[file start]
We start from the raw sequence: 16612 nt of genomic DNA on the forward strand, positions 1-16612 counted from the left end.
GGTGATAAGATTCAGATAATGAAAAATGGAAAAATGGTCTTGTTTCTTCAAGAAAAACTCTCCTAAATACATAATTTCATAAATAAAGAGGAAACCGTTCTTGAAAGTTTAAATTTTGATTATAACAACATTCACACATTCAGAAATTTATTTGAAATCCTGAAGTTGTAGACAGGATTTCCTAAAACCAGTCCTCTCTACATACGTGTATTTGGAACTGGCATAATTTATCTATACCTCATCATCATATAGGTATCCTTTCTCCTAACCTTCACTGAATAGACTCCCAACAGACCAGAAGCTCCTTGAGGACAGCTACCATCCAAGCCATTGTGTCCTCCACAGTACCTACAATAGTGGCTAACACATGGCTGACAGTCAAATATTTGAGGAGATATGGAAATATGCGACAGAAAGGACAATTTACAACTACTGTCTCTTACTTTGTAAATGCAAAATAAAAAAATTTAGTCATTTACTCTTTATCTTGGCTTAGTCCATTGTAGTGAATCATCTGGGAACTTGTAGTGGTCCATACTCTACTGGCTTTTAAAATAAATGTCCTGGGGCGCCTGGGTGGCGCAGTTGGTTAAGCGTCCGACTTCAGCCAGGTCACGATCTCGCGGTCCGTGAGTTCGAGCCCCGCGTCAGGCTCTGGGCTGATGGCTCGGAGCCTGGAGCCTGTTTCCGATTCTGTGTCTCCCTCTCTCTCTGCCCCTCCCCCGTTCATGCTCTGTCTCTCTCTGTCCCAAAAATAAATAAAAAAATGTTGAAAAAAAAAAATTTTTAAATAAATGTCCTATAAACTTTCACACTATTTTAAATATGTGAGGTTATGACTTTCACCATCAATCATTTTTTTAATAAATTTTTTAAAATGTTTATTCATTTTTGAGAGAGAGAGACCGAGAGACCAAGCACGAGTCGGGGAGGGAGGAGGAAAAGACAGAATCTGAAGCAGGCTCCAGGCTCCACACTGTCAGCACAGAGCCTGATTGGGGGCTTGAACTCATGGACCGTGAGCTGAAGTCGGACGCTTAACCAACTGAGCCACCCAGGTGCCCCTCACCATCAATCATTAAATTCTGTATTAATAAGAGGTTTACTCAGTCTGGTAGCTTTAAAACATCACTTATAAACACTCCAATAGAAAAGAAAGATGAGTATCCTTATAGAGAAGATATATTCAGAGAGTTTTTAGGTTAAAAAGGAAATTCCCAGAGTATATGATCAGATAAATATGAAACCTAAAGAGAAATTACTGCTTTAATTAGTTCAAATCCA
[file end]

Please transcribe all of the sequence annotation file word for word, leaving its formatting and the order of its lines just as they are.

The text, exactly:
We start from the raw sequence: 16612 nt of genomic DNA on the forward strand, positions 1-16612 counted from the left end.
GGTGATAAGATTCAGATAATGAAAAATGGAAAAATGGTCTTGTTTCTTCAAGAAAAACTCTCCTAAATACATAATTTCATAAATAAAGAGGAAACCGTTCTTGAAAGTTTAAATTTTGATTATAACAACATTCACACATTCAGAAATTTATTTGAAATCCTGAAGTTGTAGACAGGATTTCCTAAAACCAGTCCTCTCTACATACGTGTATTTGGAACTGGCATAATTTATCTATACCTCATCATCATATAGGTATCCTTTCTCCTAACCTTCACTGAATAGACTCCCAACAGACCAGAAGCTCCTTGAGGACAGCTACCATCCAAGCCATTGTGTCCTCCACAGTACCTACAATAGTGGCTAACACATGGCTGACAGTCAAATATTTGAGGAGATATGGAAATATGCGACAGAAAGGACAATTTACAACTACTGTCTCTTACTTTGTAAATGCAAAATAAAAAAATTTAGTCATTTACTCTTTATCTTGGCTTAGTCCATTGTAGTGAATCATCTGGGAACTTGTAGTGGTCCATACTCTACTGGCTTTTAAAATAAATGTCCTGGGGCGCCTGGGTGGCGCAGTTGGTTAAGCGTCCGACTTCAGCCAGGTCACGATCTCGCGGTCCGTGAGTTCGAGCCCCGCGTCAGGCTCTGGGCTGATGGCTCGGAGCCTGGAGCCTGTTTCCGATTCTGTGTCTCCCTCTCTCTCTGCCCCTCCCCCGTTCATGCTCTGTCTCTCTCTGTCCCAAAAATAAATAAAAAAATGTTGAAAAAAAAAAATTTTTAAATAAATGTCCTATAAACTTTCACACTATTTTAAATATGTGAGGTTATGACTTTCACCATCAATCATTTTTTTAATAAATTTTTTAAAATGTTTATTCATTTTTGAGAGAGAGAGACCGAGAGACCAAGCACGAGTCGGGGAGGGAGGAGGAAAAGACAGAATCTGAAGCAGGCTCCAGGCTCCACACTGTCAGCACAGAGCCTGATTGGGGGCTTGAACTCATGGACCGTGAGCTGAAGTCGGACGCTTAACCAACTGAGCCACCCAGGTGCCCCTCACCATCAATCATTAAATTCTGTATTAATAAGAGGTTTACTCAGTCTGGTAGCTTTAAAACATCACTTATAAACACTCCAATAGAAAAGAAAGATGAGTATCCTTATAGAGAAGATATATTCAGAGAGTTTTTAGGTTAAAAAGGAAATTCCCAGAGTATATGATCAGATAAATATGAAACCTAAAGAGAAATTACTGCTTTAATTAGTTCAAATCCA